One of my biggest inspirations in life, as a woman and as a lover of all things democratic, comes in the form of the WSPU- Women’s Social and Political Union.
In the late 1800s and early 1990s, the NUWSS (National Union of Women’s Suffrage Societies) were actively making peaceful attempts to expand the rights of women in the UK, specifically by demanding that they have a right to vote. Millicent Fawcett led this group of mainly middle-class, educated women in a bid to achieve civil rights through meetings and parliamentary bills that had the potential to change the future for women forever. I massively respect this group since they inspired their generation to seek change and fight for what they believed in. However, in other parts of the country, the north specifically, women were becoming increasingly impatient with the ‘suffragists’ who were having little success. One of these women was Emmeline Pankhurst, a Manchester-born activist.
Emmeline was born to politically-active parents which suggests some of the reasoning behind her political interest, and married Richard Pankhurst, an older man known for his supporting of the women’s suffrage movement. She became involved with the movement at just 14 years old and continued this activism until her death, aged 69. When frustrations grew with the London-based NUWSS, Emmeline and her daughters founded the WSPU on the 10th October 1903, an organisation dedicated to DEEDS NOT WORDS, a phrase symbolising the importance of action over empty promises. Although the group was criticised for their militant tactics and often violent campaign, they are known for playing a very large part in achieving the right to vote for women in the UK. I don’t condone violence but in a patriarchal society that had no interest in the voice of women, in my opinion it was the only way to have any significant effect.
The government and male-dominated press made many attempts at oppressing the campaign also which provoked a more noticeable response. For example, the media lost interest in the movement and stopped publishing things that would work in favour of them and even against them. The government simply ignored their requests for the vote. The campaign had to be stepped up in order to have any effect. Heckling became a major tactic and despite compromising the reputation of women as ‘over-emotional’ and ‘out of control’, it certainly took effect. For example, on 13th October 1905, Christabel Pankhurst (Emmeline’s daughter) and Annie Kenney attended a meeting where a minister in the British government would be speaking, Sir Edward Grey. Whenever Grey spoke, both women heckled him and called out:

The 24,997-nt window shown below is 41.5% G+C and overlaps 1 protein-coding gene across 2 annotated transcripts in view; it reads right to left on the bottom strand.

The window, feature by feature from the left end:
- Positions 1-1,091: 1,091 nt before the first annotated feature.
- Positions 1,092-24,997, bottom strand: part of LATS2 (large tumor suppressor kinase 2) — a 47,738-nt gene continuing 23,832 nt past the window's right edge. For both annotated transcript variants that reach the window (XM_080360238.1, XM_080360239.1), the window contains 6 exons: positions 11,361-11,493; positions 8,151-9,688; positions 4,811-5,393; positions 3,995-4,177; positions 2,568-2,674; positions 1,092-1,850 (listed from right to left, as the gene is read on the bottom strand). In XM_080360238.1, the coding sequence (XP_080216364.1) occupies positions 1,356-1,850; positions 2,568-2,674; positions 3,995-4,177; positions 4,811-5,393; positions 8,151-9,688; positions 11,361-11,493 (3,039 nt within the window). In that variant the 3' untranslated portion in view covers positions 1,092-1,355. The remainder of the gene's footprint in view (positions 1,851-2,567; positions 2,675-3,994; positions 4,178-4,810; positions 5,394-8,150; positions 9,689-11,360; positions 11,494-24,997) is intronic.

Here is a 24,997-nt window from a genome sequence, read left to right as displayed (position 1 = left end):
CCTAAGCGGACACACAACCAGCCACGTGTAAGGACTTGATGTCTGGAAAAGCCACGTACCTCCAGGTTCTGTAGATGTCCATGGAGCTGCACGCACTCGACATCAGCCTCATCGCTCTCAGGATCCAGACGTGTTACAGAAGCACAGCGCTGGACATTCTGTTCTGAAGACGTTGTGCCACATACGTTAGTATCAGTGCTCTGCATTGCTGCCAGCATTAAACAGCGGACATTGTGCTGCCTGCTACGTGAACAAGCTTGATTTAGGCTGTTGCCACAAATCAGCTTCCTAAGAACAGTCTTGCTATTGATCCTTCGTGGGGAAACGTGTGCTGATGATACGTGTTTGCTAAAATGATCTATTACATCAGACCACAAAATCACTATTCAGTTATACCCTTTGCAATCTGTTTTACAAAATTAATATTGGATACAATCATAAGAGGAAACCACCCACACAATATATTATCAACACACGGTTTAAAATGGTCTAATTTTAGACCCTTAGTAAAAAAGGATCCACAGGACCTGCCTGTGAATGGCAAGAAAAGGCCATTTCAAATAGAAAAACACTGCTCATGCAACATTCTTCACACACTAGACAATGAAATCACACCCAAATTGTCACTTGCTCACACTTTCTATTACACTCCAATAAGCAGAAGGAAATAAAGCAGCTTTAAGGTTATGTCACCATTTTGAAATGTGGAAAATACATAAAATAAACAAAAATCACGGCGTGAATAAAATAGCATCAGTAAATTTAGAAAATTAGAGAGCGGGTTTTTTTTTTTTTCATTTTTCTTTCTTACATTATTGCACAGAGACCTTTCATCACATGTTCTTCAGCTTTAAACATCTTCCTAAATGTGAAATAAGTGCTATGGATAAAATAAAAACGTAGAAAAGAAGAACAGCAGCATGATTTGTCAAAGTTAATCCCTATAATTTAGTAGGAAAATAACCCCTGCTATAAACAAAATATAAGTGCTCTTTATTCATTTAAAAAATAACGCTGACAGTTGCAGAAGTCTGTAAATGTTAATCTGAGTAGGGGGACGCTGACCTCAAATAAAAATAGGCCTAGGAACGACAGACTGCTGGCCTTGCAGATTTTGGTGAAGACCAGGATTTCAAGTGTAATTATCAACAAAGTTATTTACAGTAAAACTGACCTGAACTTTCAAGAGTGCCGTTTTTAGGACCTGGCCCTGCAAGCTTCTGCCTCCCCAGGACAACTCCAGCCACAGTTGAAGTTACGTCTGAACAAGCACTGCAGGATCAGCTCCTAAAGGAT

“Will the Liberal Government give votes to women?”
The police were called to evict them from the meeting. Both women refused to leave and during the struggle and they were both charged with assault.
A few weeks ago, I got my first major tattoo, and I take great pride that I chose to dedicate it to this group and the movement which got me to where I am today as a young woman in education with a thousand opportunities in my future.
Here is some facts about the WSPU and the suffragettes:
-The phrase ‘suffragettes’ was coined by the DAILY MAIL, an term of mockery to describe militant female activists and differentiate from the suffragists- the women of the constitution.
-When suffragettes were sent to prison for their militant activism, they often went on hunger strike. When women became close to death or even died in prison, the government realised their reputation and their side of the debate was at stake and so began force-feeding them. To stop the need to force-feed, they began releasing women temporarily when they became so weak with hunger, so if they died they wouldn’t be in the prison and the family could nurse them back to health, before bringing them straight back again. This was known as the ‘Cat and Mouse Act’ because it was just an endless cycle of women coming in and out of prison.
-The WSPU was represented by 3 colours, green, purple and white. Mrs Emmeline Pethick-Lawrence, treasurer of the WSPU in 1908, famously described their symbolism:
“Purple… is the royal colour… It stands for the royal blood that flows in the veins of every suffragette, the instinct of freedom and dignity… White stands for purity in private and public life… Green is the colour of hope and the emblem of spring.”
-Suffragettes had their own symbolic jewellery too, many of it designed by Sylvia Pankhurst, the marketing genius behind the campaign. Some jewellery represented dedication to the movement, whilst other pieces showed actions of the individual, such as a silver hammer, worn by those who smashed windows.
-Opposition to the movement was immense and the propaganda created by anti-suffrage movements was in full-flow by the turn of the century. Suffragettes were often depicted as ugly, masculine characters with the inability to mother children or to control their emotions. In contrast with the typical representation of women at this time to be pretty and pure, this had huge effect.